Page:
Another benefit of using geospatial tools such as GIS is that they can be deployed at several scales. GIS can support spatial analysis including bone microstructure [12], mapping body positions within a mass grave to assist with commingling resolution [13], mapping deposits of bodies within a grave [14], mapping a site within a geographical context and mapping sites relative to each other [15], as well as graves relative to other points of interest such as schools, as illustrated above.

Ultimately, exploring spatial relationships within particular armed conflict contexts gives a more quantifiable understanding of the dynamics that caused people to go missing. While this can help find the remains of those who have died, this may also help analyze and understand comparisons of spatial variation and relationships of similar events among distinct countries. A greater understanding of the variation in human behaviour regarding body disposal will help to develop theories that guide further analysis and improve the effectiveness of searches for the missing, identification of remains, and return of the missing to their families for dignified burial.

Models for Locating the Missing

A fundamental concept in modelling human spatial behaviour is that humans interact with their environments in patterned, non-random ways [16-22]. The ways in which humans have predictably exploited their environments has been the basis of archaeological site prediction that has been employed by Cultural Resource Management firms for decades [23]. Congram and Kenyhercz have argued that human behavioural ecology, specifically optimal foraging theory (OFT), can be used as a theoretical framework for applying site prediction modeling to aid in locating the missing [24]. Briefly, OFT hypothesizes that natural selection is preferential to animals whose behavioural strategy maximizes their energy intake per unit of time spent foraging for resources. Congram and Kenyhercz extended OFT to understand the nature of clandestine body disposal by positing that clandestine burial location is a function of time spent with remains (analogous to foraging time) and avoiding detection (selection), which is bounded by either culture, local environments, or both [24].

As mentioned above, there are many spatial variables available to model the location of potential sites, however, few, if any, are going to be explicitly related to the death event or subsequent burial activity. Instead, spatial variables are often used as proxies for human behaviour, or cognitive decision-making. Whitley identified three different classes of proxy variables that inform cognitive decision-making: 1) direct causal reference; 2) indirect causal reference; and 3) non-causal reference [25]. Direct causal references tie an environmental, or spatial, variable to some sort of cognitive behaviour. For example, a viewshed is a map created with GIS that shows the area that is visible from a fixed location. The visible area can directly impact decision-making, which, in the current context might relate to avoiding detection while disposing of remains. Indirect causal references do not explicitly influence cognition, but will affect the way that latent variables may influence decision-making. To illustrate, distance maps, or cost-distance maps (distance maps that are bounded by other variables such as slope, natural or cultural barriers, etc.) could be used as a proxy for familiarity with a region, which assumes that people are more familiar with their immediate vicinity than they are of regions further away, thus unconsciously bounding their potential disposal sites. Lastly, non-causal references use proxies for some sort of behaviour even though there is no direct relationship. Take the viewshed example again. The line of sight from a particular vantage has a direct relationship to the individual from that vantage. However, the vantage point might also allow an individual to hear better or worse from a location, which cannot be directly measured in GIS.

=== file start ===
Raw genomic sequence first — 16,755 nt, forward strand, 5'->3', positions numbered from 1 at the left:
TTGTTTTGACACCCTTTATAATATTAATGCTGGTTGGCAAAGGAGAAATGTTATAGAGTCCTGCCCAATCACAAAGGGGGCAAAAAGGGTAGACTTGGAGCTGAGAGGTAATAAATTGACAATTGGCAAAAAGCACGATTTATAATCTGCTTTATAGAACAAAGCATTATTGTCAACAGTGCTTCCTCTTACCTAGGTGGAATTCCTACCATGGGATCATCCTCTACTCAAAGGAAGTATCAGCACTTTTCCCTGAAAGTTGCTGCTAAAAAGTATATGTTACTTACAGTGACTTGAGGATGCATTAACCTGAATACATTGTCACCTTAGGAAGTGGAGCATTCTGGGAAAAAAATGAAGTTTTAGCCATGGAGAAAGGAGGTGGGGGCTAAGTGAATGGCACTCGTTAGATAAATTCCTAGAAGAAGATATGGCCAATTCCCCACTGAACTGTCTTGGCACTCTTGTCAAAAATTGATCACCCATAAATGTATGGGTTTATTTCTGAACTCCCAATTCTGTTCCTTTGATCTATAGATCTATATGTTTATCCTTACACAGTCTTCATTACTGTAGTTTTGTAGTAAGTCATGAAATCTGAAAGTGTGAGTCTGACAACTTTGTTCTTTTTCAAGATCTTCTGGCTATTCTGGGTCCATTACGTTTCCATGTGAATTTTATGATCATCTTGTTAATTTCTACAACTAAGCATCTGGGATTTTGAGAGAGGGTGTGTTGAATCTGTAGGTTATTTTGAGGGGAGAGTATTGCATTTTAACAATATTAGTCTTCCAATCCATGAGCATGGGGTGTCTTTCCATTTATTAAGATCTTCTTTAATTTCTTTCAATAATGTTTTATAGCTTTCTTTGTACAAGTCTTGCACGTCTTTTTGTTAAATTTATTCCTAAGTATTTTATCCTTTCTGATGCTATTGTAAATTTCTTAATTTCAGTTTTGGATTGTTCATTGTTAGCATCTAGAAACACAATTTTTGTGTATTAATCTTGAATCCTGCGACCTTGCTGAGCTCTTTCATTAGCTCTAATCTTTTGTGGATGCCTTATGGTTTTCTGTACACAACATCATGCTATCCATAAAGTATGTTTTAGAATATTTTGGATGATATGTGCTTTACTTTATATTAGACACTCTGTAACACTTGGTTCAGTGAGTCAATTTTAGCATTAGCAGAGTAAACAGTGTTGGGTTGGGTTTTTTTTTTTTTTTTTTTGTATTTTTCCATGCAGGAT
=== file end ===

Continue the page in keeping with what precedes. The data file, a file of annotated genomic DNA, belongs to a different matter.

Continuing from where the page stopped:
Predictive modelling of site locations is both an inductive and deductive process. The inductive aspect starts with compiling a database of known site locations and plotting them in a common coordinate system. Simply displaying spatial data layers in an interactive GIS facilitates the identification of spatial patterns using the human eye and expert knowledge of events and geographic areas, just as Velasco used pins on a paper map to elucidate homicide clusters in Cali. Spatial data analysis recognizes some unique barriers to analyses and accounts for problems such as the Modifiable Areal Unit Problem (MAUP). The MAUP occurs when point-based data are aggregated into new levels of analysis (often polygons) as is often done when district reports of criminal events are aggregated into table formats. The aggregation of points (such as burglaries) and subsequent averaging of attribute data (such as cost of items stolen) obfuscates and leads to a loss of understanding of spatial patterns of behaviour, especially when clusters of events may cross over and be divided into neighboring areas (such as police districts). In other words, burglaries that straddle a boundary might not be seen as being related if they are only looked at within individual police district boundaries. The spatial display of data in GIS, even without statistical modeling, allows a more effective visualization and analysis of both inductive and expert knowledge. Identified patterns might then be investigated through fieldwork or through statistical modelling.